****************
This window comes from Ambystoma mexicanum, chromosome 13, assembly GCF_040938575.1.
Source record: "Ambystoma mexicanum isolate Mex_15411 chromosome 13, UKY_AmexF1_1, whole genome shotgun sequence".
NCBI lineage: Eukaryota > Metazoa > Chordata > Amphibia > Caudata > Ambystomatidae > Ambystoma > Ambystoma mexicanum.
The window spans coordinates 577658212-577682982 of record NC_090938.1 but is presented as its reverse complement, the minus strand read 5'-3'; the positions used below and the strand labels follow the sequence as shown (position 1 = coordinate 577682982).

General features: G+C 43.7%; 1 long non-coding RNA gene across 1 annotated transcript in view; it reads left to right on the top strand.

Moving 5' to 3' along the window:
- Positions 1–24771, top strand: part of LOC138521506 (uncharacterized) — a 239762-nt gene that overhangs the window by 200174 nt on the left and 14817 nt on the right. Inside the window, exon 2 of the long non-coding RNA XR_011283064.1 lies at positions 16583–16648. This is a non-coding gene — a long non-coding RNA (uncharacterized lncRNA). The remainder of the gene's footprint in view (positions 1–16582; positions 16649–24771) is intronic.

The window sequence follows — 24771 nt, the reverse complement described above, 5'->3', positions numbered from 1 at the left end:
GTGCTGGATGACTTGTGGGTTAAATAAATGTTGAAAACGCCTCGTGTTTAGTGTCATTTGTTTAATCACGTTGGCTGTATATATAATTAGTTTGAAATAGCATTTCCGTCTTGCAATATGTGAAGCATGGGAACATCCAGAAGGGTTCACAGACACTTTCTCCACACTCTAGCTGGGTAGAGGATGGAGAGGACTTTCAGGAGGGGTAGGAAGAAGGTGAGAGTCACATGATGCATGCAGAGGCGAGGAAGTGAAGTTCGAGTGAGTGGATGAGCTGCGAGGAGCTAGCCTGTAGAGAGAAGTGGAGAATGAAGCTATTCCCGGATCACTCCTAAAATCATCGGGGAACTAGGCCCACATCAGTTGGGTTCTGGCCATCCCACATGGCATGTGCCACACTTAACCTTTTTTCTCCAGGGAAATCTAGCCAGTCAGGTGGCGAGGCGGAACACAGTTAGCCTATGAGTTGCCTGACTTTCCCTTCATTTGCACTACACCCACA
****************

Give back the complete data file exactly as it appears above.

This window comes from Ambystoma mexicanum, chromosome 13, assembly GCF_040938575.1.
Source record: "Ambystoma mexicanum isolate Mex_15411 chromosome 13, UKY_AmexF1_1, whole genome shotgun sequence".
NCBI lineage: Eukaryota > Metazoa > Chordata > Amphibia > Caudata > Ambystomatidae > Ambystoma > Ambystoma mexicanum.
The window spans coordinates 577658212-577682982 of record NC_090938.1 but is presented as its reverse complement, the minus strand read 5'-3'; the positions used below and the strand labels follow the sequence as shown (position 1 = coordinate 577682982).

General features: G+C 43.7%; 1 long non-coding RNA gene across 1 annotated transcript in view; it reads left to right on the top strand.

Moving 5' to 3' along the window:
- Positions 1–24771, top strand: part of LOC138521506 (uncharacterized) — a 239762-nt gene that overhangs the window by 200174 nt on the left and 14817 nt on the right. Inside the window, exon 2 of the long non-coding RNA XR_011283064.1 lies at positions 16583–16648. This is a non-coding gene — a long non-coding RNA (uncharacterized lncRNA). The remainder of the gene's footprint in view (positions 1–16582; positions 16649–24771) is intronic.

The window sequence follows — 24771 nt, the reverse complement described above, 5'->3', positions numbered from 1 at the left end:
GTGCTGGATGACTTGTGGGTTAAATAAATGTTGAAAACGCCTCGTGTTTAGTGTCATTTGTTTAATCACGTTGGCTGTATATATAATTAGTTTGAAATAGCATTTCCGTCTTGCAATATGTGAAGCATGGGAACATCCAGAAGGGTTCACAGACACTTTCTCCACACTCTAGCTGGGTAGAGGATGGAGAGGACTTTCAGGAGGGGTAGGAAGAAGGTGAGAGTCACATGATGCATGCAGAGGCGAGGAAGTGAAGTTCGAGTGAGTGGATGAGCTGCGAGGAGCTAGCCTGTAGAGAGAAGTGGAGAATGAAGCTATTCCCGGATCACTCCTAAAATCATCGGGGAACTAGGCCCACATCAGTTGGGTTCTGGCCATCCCACATGGCATGTGCCACACTTAACCTTTTTTCTCCAGGGAAATCTAGCCAGTCAGGTGGCGAGGCGGAACACAGTTAGCCTATGAGTTGCCTGACTTTCCCTTCATTTGCACTACACCCACA